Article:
WTI trades with modest losses below $83.00 mark, downside potential seems limited

July 4, 2024 4:20 am

  • WTI attracts some sellers on Thursday amid concerns about slowing global fuel demand. 
  • Escalating geopolitical tensions fuels supply concerns and lends support to the commodity.
  • September Fed rate cut bets undermine the USD and further help limit losses for Oil prices.

West Texas Intermediate (WTI) US crude Oil prices tick lower during the Asian session on Thursday, albeit lack follow-through selling and remain well within the striking distance of the highest level since April 26 touched earlier this week. The commodity, meanwhile, remains confined in a three-day-old trading band and is currently placed just below the $83.00 round-figure mark. 

The US data released on Wednesday pointed to signs of weakness in the labor market and some cooling in the economy. This comes on top of China’s economic woes and adds to concerns about a slowdown in global economic growth. This, in turn, is anticipated to dent long-term fuel demand and is seen as a key factor exerting downward pressure on Crude Oil prices. That said, persistent supply risk stemming from the ongoing conflicts in the Middle East should act as a tailwind for the black liquid. 

In fact, tensions between Israel and Lebanon’s Hezbollah, so far, have shown little signs of de-escalating. Apart from this, Ukrainian attacks on Russian refineries continue to fuel concerns about supply disruptions from the key Oil producing countries. Furthermore, expectations of a peak summer fuel consumption and OPEC+ cuts in the third quarter could lead to a global oil market supply deficit, which, in turn, might hold back traders from placing aggressive bearish bets around the commodity.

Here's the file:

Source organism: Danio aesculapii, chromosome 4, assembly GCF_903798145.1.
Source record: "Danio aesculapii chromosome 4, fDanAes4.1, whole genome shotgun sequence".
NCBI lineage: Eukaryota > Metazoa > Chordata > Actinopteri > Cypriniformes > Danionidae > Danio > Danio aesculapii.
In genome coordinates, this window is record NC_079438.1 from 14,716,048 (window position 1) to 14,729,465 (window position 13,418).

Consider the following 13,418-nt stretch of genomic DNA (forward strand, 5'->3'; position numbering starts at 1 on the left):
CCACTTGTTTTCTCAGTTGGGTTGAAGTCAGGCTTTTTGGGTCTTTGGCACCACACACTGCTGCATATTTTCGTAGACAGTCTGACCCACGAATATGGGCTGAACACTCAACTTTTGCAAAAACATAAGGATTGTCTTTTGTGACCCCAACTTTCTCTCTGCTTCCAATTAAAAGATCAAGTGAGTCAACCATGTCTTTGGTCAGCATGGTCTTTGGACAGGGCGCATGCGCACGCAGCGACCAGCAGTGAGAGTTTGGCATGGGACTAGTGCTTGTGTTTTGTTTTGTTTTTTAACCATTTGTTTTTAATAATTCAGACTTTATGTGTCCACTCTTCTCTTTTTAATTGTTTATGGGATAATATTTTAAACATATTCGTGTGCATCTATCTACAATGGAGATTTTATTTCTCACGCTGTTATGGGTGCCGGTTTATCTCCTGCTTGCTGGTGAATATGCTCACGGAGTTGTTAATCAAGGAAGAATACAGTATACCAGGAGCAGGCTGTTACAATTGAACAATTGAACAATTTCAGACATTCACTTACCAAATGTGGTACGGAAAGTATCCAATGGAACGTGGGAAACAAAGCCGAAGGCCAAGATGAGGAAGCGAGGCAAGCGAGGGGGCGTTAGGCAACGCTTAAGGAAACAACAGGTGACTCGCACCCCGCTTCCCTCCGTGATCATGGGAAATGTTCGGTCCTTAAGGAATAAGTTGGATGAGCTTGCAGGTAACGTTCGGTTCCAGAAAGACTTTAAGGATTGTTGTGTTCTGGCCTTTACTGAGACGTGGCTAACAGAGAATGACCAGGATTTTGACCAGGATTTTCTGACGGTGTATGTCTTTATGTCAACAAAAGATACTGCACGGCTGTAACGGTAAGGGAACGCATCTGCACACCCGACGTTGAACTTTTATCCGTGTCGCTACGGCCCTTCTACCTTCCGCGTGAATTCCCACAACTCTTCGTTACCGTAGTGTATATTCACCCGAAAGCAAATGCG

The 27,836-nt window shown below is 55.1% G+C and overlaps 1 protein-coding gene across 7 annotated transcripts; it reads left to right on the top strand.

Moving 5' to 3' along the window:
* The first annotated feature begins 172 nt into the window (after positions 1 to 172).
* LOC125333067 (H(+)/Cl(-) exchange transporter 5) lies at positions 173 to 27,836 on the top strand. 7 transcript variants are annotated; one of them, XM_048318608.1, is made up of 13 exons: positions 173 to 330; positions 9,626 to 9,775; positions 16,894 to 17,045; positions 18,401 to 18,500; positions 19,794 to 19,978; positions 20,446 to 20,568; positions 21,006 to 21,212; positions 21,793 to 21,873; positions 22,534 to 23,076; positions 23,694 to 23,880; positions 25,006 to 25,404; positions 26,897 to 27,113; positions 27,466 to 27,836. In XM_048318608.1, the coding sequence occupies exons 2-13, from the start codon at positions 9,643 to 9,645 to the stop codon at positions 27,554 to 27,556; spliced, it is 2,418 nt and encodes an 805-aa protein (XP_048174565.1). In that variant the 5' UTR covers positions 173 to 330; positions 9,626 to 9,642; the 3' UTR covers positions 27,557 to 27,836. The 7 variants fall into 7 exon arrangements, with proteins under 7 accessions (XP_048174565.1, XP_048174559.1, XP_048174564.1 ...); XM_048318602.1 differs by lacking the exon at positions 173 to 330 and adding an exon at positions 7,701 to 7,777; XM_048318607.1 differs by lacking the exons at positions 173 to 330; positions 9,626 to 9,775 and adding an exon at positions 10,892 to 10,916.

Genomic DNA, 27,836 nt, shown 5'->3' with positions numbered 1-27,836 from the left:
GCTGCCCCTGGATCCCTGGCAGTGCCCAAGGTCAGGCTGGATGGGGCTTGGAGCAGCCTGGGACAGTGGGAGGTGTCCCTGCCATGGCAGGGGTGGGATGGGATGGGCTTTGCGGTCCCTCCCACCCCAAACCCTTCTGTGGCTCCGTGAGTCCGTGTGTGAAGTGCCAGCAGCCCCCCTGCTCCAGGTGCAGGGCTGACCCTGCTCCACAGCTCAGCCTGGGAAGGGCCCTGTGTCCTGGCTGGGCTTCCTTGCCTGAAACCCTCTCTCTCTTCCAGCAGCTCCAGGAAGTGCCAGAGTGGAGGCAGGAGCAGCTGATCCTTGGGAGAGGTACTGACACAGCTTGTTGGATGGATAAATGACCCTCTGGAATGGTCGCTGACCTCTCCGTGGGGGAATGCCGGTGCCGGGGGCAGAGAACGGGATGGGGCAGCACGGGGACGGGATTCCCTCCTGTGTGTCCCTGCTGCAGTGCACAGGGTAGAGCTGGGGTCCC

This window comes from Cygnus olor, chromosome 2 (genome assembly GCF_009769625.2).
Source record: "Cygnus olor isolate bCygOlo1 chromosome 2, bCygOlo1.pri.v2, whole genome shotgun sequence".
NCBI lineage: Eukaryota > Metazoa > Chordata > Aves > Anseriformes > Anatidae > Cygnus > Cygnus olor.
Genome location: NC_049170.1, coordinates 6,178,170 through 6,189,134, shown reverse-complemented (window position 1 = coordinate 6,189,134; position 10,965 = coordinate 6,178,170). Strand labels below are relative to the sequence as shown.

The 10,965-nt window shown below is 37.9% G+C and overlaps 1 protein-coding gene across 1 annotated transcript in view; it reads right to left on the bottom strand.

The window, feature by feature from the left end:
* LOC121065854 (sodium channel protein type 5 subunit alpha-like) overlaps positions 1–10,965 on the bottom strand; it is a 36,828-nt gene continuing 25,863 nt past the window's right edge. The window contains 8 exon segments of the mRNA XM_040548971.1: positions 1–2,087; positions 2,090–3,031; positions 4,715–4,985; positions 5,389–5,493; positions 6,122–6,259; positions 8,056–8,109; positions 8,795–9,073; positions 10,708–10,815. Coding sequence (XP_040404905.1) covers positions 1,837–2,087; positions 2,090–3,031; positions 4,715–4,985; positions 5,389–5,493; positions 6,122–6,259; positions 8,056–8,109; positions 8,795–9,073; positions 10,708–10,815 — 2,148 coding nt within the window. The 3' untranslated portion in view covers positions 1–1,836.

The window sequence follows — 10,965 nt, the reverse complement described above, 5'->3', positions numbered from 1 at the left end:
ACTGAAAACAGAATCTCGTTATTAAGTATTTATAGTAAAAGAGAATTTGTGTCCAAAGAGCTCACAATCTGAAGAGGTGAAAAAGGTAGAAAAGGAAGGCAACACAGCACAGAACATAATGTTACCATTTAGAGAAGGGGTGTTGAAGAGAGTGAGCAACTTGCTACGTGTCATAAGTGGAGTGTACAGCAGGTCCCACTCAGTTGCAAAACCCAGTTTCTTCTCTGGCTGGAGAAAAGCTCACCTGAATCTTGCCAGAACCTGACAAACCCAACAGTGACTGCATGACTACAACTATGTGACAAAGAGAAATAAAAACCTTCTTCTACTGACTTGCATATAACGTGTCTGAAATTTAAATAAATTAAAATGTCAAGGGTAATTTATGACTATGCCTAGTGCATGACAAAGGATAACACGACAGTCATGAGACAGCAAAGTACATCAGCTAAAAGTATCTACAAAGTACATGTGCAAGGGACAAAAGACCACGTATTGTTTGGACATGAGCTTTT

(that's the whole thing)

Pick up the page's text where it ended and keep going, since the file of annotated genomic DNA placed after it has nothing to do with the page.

Meanwhile, the incoming softer US economic data reaffirms market bets that the Federal Reserve (Fed) will start cutting interest rates in September and lower borrowing costs again in December. This led to the overnight slump in the US Treasury bond yields and dragged the US Dollar (USD) to a three-week low, which could further lend some support to Crude Oil prices. This further warrants caution before positioning for deeper losses ahead of the US Nonfarm Payrolls (NFP) report on Friday.


WTI Oil is a type of Crude Oil sold on international markets. The WTI stands for West Texas Intermediate, one of three major types including Brent and Dubai Crude. WTI is also referred to as “light” and “sweet” because of its relatively low gravity and sulfur content respectively. It is considered a high quality Oil that is easily refined. It is sourced in the United States and distributed via the Cushing hub, which is considered “The Pipeline Crossroads of the World”. It is a benchmark for the Oil market and WTI price is frequently quoted in the media.

Like all assets, supply and demand are the key drivers of WTI Oil price. As such, global growth can be a driver of increased demand and vice versa for weak global growth. Political instability, wars, and sanctions can disrupt supply and impact prices. The decisions of OPEC, a group of major Oil-producing countries, is another key driver of price. The value of the US Dollar influences the price of WTI Crude Oil, since Oil is predominantly traded in US Dollars, thus a weaker US Dollar can make Oil more affordable and vice versa.

The weekly Oil inventory reports published by the American Petroleum Institute (API) and the Energy Information Agency (EIA) impact the price of WTI Oil. Changes in inventories reflect fluctuating supply and demand. If the data shows a drop in inventories it can indicate increased demand, pushing up Oil price. Higher inventories can reflect increased supply, pushing down prices. API’s report is published every Tuesday and EIA’s the day after. Their results are usually similar, falling within 1% of each other 75% of the time. The EIA data is considered more reliable, since it is a government agency.

OPEC (Organization of the Petroleum Exporting Countries) is a group of 13 Oil-producing nations who collectively decide production quotas for member countries at twice-yearly meetings. Their decisions often impact WTI Oil prices. When OPEC decides to lower quotas, it can tighten supply, pushing up Oil prices. When OPEC increases production, it has the opposite effect. OPEC+ refers to an expanded group that includes ten extra non-OPEC members, the most notable of which is Russia.

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